Are America’s water standards failing women?

By Lynsey Downie (@Lynsey_BreatheN)
Subedited by: Zahida Khan and Jasmine Wing

American women in the Midwest have been left at risk due to unsafe levels of Atrazine in their drinking water since Atrazine leaching.

The popular pesticide has leaked from rivers and streams into American drinking water. An American study carried out by the Vermont Department of Public Health found women living in Illinois farm towns were five times more likely to report irregular periods and more than six times likely to have six-week gaps between periods compared to Vermont based women.

Despite the European Union banning Atrazine in 2004, America continues to allow Atrazine to be used as a pesticide, after more than 150 studies the previous year had shown evidence of Atrazine safety concerns.

Atrazine is used in approximately 75% of all U.S. cornfields each year and is becoming increasingly more popular. Despite American’s still allowing atrazine to be used as a pesticide, the European Union banned it in 2004 after more than 150 studies the previous year had shown evidence of atrazine safety concerns. The EPA are still evaluating Atrazine’s health effects and is currently waiting for scientific advisory panel results. This investigation has been going on since 2009.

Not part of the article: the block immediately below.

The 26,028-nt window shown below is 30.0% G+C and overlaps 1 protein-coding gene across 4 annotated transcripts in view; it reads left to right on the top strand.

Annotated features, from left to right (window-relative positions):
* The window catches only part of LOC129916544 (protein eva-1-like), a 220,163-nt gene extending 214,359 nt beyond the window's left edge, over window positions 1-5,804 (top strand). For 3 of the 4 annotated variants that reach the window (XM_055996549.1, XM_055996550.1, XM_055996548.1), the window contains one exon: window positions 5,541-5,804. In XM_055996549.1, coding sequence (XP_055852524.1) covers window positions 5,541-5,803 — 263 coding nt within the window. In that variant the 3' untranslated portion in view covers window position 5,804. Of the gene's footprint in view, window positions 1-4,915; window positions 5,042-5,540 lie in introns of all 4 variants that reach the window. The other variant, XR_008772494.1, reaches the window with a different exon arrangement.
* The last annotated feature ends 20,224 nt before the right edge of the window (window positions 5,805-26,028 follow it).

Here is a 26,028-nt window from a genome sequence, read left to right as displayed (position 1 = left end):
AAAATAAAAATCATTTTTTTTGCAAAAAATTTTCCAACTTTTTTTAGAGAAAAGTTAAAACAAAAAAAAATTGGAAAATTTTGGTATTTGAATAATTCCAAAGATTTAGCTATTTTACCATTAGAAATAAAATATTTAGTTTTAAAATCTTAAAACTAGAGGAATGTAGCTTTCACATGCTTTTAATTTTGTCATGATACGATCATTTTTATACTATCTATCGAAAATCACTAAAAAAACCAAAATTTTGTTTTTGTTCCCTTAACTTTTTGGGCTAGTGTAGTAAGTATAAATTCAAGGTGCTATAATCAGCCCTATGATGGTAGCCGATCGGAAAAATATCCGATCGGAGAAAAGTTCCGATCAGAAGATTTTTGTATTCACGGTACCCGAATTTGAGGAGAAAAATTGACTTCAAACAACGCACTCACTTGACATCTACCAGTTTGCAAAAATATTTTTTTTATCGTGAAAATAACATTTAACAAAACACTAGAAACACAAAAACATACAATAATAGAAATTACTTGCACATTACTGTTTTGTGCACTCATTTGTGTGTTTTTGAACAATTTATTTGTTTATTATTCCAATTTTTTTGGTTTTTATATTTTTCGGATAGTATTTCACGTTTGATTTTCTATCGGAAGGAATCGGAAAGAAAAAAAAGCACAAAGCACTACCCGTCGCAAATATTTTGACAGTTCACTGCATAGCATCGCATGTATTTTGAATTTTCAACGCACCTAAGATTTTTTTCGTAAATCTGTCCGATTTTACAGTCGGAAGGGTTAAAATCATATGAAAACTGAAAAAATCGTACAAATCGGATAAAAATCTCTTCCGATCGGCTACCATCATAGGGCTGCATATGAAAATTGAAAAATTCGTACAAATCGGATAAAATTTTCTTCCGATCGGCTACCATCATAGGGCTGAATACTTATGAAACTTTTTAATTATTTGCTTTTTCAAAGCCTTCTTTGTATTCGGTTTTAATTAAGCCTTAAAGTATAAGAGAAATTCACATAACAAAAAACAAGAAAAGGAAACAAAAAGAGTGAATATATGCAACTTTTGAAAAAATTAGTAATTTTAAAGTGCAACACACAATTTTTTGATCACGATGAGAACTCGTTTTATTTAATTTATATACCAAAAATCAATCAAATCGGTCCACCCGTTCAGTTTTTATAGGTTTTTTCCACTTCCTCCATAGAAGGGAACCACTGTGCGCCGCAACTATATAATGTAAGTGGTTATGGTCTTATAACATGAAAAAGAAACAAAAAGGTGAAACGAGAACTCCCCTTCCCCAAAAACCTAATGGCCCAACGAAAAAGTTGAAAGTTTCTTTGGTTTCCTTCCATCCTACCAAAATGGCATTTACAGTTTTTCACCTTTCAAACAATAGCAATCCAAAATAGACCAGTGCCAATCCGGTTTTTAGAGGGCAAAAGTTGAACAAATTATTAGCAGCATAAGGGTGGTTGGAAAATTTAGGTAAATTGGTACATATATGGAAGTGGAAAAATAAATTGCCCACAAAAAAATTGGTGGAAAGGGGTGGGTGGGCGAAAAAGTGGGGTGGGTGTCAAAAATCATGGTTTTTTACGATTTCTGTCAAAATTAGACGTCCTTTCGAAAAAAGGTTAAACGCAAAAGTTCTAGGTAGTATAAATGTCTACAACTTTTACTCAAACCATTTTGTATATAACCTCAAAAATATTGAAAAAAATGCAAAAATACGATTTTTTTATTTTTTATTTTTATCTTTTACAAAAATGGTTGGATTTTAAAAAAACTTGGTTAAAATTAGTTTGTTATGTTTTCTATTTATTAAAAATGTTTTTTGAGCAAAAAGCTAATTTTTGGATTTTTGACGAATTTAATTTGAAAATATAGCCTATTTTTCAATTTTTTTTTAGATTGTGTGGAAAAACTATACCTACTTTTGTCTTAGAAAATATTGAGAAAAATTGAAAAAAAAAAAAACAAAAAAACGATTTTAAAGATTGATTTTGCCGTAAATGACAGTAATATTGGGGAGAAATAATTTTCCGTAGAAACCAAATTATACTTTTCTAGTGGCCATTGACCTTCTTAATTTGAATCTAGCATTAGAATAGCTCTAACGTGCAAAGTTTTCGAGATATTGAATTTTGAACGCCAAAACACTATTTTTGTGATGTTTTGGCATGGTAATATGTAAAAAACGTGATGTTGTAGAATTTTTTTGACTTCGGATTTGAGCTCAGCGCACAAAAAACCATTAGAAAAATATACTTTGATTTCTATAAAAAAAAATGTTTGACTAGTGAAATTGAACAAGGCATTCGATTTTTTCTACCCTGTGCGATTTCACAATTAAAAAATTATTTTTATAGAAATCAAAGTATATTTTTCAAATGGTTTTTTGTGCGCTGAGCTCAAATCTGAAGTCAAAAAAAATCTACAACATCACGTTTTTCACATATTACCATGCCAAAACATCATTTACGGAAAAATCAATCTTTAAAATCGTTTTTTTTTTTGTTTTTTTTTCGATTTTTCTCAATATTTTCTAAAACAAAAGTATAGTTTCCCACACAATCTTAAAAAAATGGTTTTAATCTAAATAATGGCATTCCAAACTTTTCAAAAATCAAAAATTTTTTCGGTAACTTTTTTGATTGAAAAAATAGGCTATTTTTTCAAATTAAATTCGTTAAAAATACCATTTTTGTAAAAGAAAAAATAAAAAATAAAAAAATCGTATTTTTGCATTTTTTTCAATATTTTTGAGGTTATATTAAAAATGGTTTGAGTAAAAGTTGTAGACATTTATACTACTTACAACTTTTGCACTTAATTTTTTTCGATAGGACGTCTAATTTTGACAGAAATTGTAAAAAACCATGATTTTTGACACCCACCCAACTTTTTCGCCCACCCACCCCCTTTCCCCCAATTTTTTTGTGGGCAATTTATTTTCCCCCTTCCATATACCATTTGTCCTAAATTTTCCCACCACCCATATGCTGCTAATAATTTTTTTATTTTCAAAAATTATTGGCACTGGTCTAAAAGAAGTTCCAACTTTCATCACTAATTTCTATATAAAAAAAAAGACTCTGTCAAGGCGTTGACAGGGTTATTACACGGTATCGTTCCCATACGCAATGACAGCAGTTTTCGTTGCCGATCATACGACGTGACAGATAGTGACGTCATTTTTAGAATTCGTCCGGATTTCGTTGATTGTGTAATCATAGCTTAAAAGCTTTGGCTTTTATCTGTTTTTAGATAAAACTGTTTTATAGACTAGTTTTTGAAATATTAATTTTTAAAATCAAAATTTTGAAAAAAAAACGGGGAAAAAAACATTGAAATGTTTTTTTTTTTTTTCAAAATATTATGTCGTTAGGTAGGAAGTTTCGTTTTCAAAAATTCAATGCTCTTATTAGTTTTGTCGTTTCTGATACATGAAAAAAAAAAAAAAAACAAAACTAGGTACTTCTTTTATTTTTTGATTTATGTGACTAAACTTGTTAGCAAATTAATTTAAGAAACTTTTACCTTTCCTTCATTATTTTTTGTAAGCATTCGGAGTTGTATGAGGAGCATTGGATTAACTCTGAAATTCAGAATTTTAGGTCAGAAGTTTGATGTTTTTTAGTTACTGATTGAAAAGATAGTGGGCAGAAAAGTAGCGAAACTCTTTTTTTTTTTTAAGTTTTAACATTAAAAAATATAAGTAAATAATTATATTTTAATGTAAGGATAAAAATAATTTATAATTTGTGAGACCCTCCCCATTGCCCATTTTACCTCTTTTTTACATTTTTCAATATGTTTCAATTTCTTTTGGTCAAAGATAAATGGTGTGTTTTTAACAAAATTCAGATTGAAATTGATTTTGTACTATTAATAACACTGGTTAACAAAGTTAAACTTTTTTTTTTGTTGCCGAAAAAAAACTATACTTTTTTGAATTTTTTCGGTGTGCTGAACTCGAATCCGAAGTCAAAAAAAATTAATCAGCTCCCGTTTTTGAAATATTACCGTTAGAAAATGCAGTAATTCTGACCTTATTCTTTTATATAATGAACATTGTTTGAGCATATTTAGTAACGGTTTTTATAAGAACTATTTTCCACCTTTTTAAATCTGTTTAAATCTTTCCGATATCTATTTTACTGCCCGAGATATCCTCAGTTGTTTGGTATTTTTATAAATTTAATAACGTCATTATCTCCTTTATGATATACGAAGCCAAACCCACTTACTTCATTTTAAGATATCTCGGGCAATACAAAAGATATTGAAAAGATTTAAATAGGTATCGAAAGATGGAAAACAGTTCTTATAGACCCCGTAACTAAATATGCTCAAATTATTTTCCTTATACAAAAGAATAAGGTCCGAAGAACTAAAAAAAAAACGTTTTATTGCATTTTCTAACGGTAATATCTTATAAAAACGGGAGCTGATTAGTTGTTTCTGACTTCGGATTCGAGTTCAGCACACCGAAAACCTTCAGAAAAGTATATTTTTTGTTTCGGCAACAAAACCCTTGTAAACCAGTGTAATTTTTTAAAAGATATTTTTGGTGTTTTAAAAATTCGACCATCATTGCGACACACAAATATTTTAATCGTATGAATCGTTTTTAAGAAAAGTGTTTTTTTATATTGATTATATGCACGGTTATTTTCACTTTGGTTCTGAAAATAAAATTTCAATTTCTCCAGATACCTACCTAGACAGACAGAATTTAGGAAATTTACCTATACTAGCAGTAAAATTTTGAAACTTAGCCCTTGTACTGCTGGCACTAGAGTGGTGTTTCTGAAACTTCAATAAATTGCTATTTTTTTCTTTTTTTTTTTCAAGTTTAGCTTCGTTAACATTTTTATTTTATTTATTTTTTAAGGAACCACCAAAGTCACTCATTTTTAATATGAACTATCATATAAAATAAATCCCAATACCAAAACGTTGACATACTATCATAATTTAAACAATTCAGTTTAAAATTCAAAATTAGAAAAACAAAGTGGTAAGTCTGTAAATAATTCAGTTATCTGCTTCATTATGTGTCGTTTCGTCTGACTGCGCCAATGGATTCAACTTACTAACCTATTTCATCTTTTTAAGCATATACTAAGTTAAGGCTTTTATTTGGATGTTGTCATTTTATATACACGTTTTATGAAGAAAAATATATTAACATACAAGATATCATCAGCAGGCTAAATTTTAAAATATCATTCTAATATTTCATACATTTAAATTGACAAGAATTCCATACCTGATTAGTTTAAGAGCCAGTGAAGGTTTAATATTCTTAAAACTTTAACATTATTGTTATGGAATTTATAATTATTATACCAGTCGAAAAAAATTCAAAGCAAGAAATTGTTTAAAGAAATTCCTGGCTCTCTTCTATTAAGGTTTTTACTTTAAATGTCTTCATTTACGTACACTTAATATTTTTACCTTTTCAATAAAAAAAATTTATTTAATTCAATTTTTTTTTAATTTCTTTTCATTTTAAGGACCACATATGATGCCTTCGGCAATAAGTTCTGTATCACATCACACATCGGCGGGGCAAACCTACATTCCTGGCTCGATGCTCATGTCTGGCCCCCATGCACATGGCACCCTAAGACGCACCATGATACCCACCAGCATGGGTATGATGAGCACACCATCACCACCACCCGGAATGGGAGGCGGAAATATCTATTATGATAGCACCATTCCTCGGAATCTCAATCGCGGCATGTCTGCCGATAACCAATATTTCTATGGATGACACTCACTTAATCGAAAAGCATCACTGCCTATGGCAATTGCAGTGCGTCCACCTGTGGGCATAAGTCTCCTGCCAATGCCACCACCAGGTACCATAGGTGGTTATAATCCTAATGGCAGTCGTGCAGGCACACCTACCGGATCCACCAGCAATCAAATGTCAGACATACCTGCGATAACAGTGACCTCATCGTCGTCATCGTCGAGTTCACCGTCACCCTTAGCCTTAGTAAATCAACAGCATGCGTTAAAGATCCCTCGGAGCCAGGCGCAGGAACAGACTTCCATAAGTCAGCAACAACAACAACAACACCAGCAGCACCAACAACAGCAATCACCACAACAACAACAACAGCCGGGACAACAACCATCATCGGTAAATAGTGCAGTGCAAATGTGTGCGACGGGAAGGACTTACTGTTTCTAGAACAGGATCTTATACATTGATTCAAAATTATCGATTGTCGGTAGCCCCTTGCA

Data suggests Atrazine causes menstrual cycle disruption with the concentration of the pesticide the drinking water in farm towns is double compared to the concentration in Vermont. The study supports the belief that those living in farming areas in the Midwest of the United States are at higher risk to Atrazine containment.

Despite experiments, carried out on rats, shows Atrazine can alter hormones and delay puberty, American still remains ignorant to its fatal risks. The concentrations of Atrazine in the farm town and Vermont water supplies were below the federal drinking water standard which is currently enforced by the U.S. Environmental Protection Agency.

The manufacturer of Atrazine has criticised these results suggesting data could be caused by other factors such as diet and stress. However, in farm towns, women who drunk more than two cups of water a day showed greater menstrual irregularities suggesting the water supply affected the results.

In 2012, Syngenta, the large manufacturer of Atrazine, paid $105 million to more than 100 municipal water systems in the U.S. to help cover the removal of atrazine from drinking water, Syngenta denies any liability.

Meanwhile, American’s women still wait for their health and fertility to be protected!

About Breathe News 262 Articles
Breathe News provides reactionary commentary on various aspects of contemporary culture, focusing on the misdeeds of political figures, the actions of governments, and global economic inequalities. We address socio-political issues through the use of multimedia content to tell a story from all angles. Breathe News aims to implement and promote change by informing our readers about a given problem and appealing to people's sense of justice. An informative, entertaining news site propelling social impact during turbulent times.

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